The RSS was born as a reaction to Gandhi’s call to support the Khilafat movement in 1919, which the conservative Hindutva forces saw as an attempt to appease Muslims. The truth was that Gandhi saw in the Khilafat movement an opportunity to unite Hindus and Muslims and resist the divisive politics of the British empire. The RSS viewed the riots that took place in Pune in 1923 as a direct result of Muslims being emboldened by Gandhi’s support. It was convinced that a strong, militant Hindu organisation was needed to counter the resurgence of Muslims. A bitter Golwalkar wrote: “Those who declared no Swaraj without Hindu-Muslim unity have perpetrated the greatest treason on our society.” The use of the word “treason” was no accident. The emergence of Jinnah had sharpened his logic; the division of India and the birth of Pakistan in the name of Islam gave credence to the RSS narrative in the eyes of its supporters. And this narrative reached its logical ascendency when Gandhi sat on fast unto death raising the demand that Rs 55 million, which was due on India, be handed over to Pakistan, despite Pakistan’s military attack in Kashmir. The government of India finally succumbed to this pressure.
According to Christophe Jaffrelot, this was the immediate reason for Gandhi’s murder. Nathuram Godse pulled the trigger, but the RSS has always denied any involvement. However, it always refers to the ghastly act as “Gandhi vadh” in its internal communication, which is a sacred act like Raavan vadh or Meghnad vadh in the Ramayan. Gandhi’s secretary Pyarelal has written in his memoirs, “Members of the RSS at some places had been instructed beforehand to tune in their radio sets on the fateful day, Friday, for the good news and sweets were distributed by members at many places”.
The RSS claimed that though Godse had been its member, he had quit the organisation long before the assassination. The RSS claim was based on Godse’s statement in court, where he said he had not been in the RSS since 1934. But his brother and co-accused, Gopal Godse, had a different story to tell. In an interview to Frontline in 1994, he said, “Nathuram Godse had become the intellectual chief in the organisation. He said he had left the RSS. He said it because after the assassination of Gandhi, Golwalkar and the RSS, both were in deep trouble. But he never quit the RSS.” The RSS has no membership record and it is impossible to verify Godse’s claim.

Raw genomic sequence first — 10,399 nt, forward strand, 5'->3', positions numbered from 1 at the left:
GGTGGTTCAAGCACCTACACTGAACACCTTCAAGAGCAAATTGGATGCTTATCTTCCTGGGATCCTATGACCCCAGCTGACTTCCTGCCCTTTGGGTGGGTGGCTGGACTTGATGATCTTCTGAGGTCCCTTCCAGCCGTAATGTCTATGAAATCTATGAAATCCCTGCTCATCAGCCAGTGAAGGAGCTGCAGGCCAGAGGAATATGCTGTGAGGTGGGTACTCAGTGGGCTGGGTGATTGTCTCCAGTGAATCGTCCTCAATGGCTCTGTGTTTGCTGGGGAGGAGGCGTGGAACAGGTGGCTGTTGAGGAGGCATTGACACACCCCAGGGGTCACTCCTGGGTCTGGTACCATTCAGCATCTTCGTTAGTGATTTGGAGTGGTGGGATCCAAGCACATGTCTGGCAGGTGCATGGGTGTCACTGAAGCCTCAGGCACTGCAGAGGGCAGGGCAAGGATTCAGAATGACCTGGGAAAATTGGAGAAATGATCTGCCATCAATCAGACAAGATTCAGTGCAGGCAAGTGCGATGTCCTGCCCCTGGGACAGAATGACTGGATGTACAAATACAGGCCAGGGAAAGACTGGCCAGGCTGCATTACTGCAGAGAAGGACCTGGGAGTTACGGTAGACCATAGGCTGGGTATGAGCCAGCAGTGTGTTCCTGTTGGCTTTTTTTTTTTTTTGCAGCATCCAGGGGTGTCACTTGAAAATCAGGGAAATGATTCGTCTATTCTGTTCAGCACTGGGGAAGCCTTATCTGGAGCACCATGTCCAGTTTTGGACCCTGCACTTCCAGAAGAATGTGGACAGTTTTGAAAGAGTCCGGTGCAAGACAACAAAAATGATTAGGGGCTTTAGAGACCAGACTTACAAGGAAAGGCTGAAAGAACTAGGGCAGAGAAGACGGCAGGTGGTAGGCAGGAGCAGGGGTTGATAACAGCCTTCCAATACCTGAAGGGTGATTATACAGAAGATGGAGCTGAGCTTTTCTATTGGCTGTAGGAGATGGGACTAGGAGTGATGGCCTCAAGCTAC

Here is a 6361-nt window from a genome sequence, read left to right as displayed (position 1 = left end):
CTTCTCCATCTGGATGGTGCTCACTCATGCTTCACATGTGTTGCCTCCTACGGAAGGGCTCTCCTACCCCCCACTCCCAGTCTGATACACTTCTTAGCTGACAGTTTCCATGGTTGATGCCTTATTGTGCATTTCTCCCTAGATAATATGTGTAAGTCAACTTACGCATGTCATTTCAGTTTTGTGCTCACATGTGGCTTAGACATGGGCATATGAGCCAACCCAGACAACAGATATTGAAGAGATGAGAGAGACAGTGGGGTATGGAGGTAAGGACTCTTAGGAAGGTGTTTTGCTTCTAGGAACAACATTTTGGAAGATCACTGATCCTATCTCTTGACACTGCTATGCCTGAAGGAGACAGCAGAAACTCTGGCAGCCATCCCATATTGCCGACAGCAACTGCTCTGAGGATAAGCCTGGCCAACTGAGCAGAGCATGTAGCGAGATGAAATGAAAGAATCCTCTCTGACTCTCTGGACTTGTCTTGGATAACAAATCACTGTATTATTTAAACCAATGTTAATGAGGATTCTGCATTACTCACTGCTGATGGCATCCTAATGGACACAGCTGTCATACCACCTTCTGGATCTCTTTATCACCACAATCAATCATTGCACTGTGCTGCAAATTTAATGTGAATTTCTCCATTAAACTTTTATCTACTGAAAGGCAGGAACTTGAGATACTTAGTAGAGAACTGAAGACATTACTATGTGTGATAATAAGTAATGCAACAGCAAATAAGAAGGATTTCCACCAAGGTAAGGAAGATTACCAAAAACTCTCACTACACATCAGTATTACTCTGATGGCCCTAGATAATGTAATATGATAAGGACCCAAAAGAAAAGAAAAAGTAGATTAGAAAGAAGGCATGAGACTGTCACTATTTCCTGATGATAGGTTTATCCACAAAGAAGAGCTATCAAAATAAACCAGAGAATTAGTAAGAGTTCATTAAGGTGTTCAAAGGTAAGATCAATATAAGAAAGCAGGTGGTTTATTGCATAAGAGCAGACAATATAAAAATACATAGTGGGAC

After the Gandhi assassination, the RSS was banned, Golwalkar was arrested and the RSS continues to face questions about its role in the murder. So, with Modi praising Gandhi, it will be pertinent to ask him and the RSS a few questions: one, has the RSS shunned violence and accepted ahimsa as a core value? Two, has the RSS discarded Golwalker’s words and accepted Gandhi’s formulation of Hindu-Muslim unity? Three, has it forgiven Gandhi for accepting the division of India? Four, has the RSS accepted that the killing of Gandhi was not a vadh but a criminal act and Godse was rightly sent to the gallows? I am convinced that the RSS will not have affirmative answers for any of the above, as that will be against the basic premise for its existence. Politics is a different ballgame and Modi is a master in the game of politics. So, the debate will continue.

The writer, a former journalist, was an Aam Aadmi Party candidate from Delhi in Lok Sabha elections